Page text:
It is said that time and tide wait for no man. In a wave, time can take with it an entire universe—seamlessly deforesting its roots in a ruthlessly transient world. On our soil, change has proved nothing short of a mudslide. Standing on ground, however, is a league of old guards, quietly but tirelessly upholding a Singapore once delicately weaved.
Just as rattan makers, street barbers and traditional bakers grapple with periods past, tailors perhaps hold the biggest reflection of time in their hands: clothes. Here, Vogue Singapore speaks to three first-generation tailors about their triumphs, their struggles and the age-defying beauty of getting dressed.
Ang Kum Siong of Wellie Batik Fashions
On the third floor of Holland Road Shopping Centre sits a store draped in throngs of Indonesian fabric. Its 95-year-old owner, affectionately known to customers as Wellie, also goes by the name Ang Kum Siong. And despite what the sign might allude to, the business of fashion wasn’t quite the path he set out on.
Singapore-born Ang spent most of his formative years in Nan’an, Fujian, China. Returning to Singapore after World War II, he assisted his father as a hawker peddler and second-hand clothing dealer, which included handling batik sarong acquired from pawn shops. Life, however, was as taxing as it was unpredictable. After his father’s death, Ang found himself the sole breadwinner for his family.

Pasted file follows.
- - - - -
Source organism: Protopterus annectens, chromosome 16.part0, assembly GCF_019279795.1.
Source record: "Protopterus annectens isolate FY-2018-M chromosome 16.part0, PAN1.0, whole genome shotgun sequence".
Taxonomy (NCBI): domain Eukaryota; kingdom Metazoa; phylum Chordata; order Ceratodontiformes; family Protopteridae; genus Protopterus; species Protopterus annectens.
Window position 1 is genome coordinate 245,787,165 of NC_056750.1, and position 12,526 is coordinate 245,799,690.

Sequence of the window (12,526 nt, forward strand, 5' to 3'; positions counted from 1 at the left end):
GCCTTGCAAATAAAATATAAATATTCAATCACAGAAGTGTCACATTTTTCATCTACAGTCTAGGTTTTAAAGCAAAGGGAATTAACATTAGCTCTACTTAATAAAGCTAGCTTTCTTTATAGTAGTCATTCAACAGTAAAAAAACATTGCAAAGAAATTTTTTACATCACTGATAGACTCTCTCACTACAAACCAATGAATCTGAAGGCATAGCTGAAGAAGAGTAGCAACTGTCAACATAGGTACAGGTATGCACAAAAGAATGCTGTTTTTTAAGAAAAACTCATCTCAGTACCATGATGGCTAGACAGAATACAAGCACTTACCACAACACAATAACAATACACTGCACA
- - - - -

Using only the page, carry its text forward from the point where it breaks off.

“There was no time to think of what I wanted to do but to go on with what I had on hand,” he shares. And so, the glimmer of material in Ang and his father’s findings set the foundation for something greater. Wellie Batik Fashions was registered in 1978 and at its helm, a self-taught tailor. Working on swathes of vibrant material, Ang taught himself to sew, spurred by the satisfaction of conjuring beautiful silhouettes out of formless fabric. From the axis of a Singer sewing machine came sarongs, aprons and dresses fashioned out of trial and error—imperfect, occasionally frustrating, but always an emblem of pride and joy.
The glimmer of material in Ang and his father’s findings set the foundation for something greater.
“I took out all my savings of $5,000 to set up my shop. I could hardly earn enough to pay the rent for the first six months. Now, that’s all passed,” he adds. Forty years on, and now in the hands of two of Ang’s children, the store is known for its impressive selection of Indonesian batik from Central Java—sourced from cities like Solo, Klaten, Pekalongan and Cirebon.
Ang’s passion for design has reached ardent batik lovers in far corners of the globe, all of whom patronise the store for its close-to-limitless range of options. Its owner, however, remains its core and a beacon of hope. Looking back on his journey, Ang muses: “The satisfaction of being able to sew beautiful things, the happiness in my customers’ faces, raising nine children and still being able to sew—these are some of my biggest successes.”